His articles and translations in the thematic and medical press; participation in public demonstrations; and tendency to wind his way through the courts, hospitals, and prisons barely scratch the surface of his serious work. He was also the first to address the problems of homelessness and child prostitution in our country. I am not going to embark on a Soviet education campaign here and expound on the fact that homosexuality and pedophilia are completely different notions. The little boy he picked up on a routine basement raid was a real headache. That sneak and his identical sidekicks kept stealing from Seryozha’s apartment. With enviable tenacity, Seryozha repeatedly drove to the backwoods, inebriated village to the child’s completely debased parents. Each time, he returned this “Gavroche” to his home and school, patiently sitting with the little urchin while he did his homework.

He was also the first to address the problems of homelessness and child prostitution in our country.

Those were the days of perestroika and starvation. I remember how Sergey approached me with his honors university diploma. He asked me to help erase his name in order to sell it as one of the coveted “red crusts”—fraudulent honors degrees—circulating in the black market. Nobody needed applied mathematics back then. It was no picnic for me during that time, but I was alone, and he had a little boy under his wing. The world-famous man was starving.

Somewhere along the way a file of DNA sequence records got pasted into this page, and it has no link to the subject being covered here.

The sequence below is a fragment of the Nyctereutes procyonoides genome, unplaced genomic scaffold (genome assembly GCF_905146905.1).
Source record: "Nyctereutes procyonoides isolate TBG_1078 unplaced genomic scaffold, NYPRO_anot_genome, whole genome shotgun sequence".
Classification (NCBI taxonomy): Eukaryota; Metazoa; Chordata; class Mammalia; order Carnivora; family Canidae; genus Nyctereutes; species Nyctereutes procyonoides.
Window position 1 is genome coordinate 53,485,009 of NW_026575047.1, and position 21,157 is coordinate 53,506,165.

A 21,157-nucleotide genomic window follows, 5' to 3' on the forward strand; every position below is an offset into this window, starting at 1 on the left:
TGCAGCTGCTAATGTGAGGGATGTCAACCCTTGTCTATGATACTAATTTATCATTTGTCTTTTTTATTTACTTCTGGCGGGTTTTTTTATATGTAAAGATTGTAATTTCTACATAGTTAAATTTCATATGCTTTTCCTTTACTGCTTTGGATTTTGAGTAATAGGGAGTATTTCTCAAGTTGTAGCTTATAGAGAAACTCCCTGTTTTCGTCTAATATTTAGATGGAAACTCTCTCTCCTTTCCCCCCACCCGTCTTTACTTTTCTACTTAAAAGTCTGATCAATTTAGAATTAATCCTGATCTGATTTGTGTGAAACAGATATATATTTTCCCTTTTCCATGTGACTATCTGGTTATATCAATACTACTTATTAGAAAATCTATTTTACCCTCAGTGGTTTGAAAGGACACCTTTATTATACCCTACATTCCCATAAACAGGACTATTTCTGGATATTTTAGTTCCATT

Even so, he died believing in goodness. For some reason, he told a teenager with a shaky moral foundation that he had been bequeathed an apartment. In the summer of 1999, Sergey was found in the bathroom, boiled to death in the tub. Such deaths—impossible to investigate, impossible to prove—were very common. Before long, steps were taken to hastily sell the apartment, and all traces of the boy vanished.

Yet Sergey Shcherbakov did not disappear without leaving his mark. Thanks to him, separate cohorts were formed for members of the “untouchable” prison caste in our penal colonies and prison system, finally shielding the “roosters”—the lowest-ranking gay men—from the most barbaric convicts. His articles, his deeply fascinating translations, and his blessed memory live in our hearts.

Translation from the Russian

Editorial note: Originally published as «Нужный всем и никому лично» on Copyright © 2007 by Olga Krause. English translation copyright © 2022 by Grace Sewell.

Olga Krause, born in 1953 in Leningrad, is a leading voice of the late-Soviet Leningrad literary underground, groundbreaking LGBT activist, bard-poet, and prose author. Her writing is grounded in her experience as a Jewish lesbian in the Soviet Union. Krause co-founded the first LGBT rights organization in the Soviet Union to achieve governmental recognition. Photo by Elina Rudenko.

Grace Sewell is an honors Russian and Spanish double major at Swarthmore College and an emerging literary translator. She is also an alumna of the Yiddish Book Center’s 2021 Steiner Program and a 2020 Eugene M. Lang research fellow.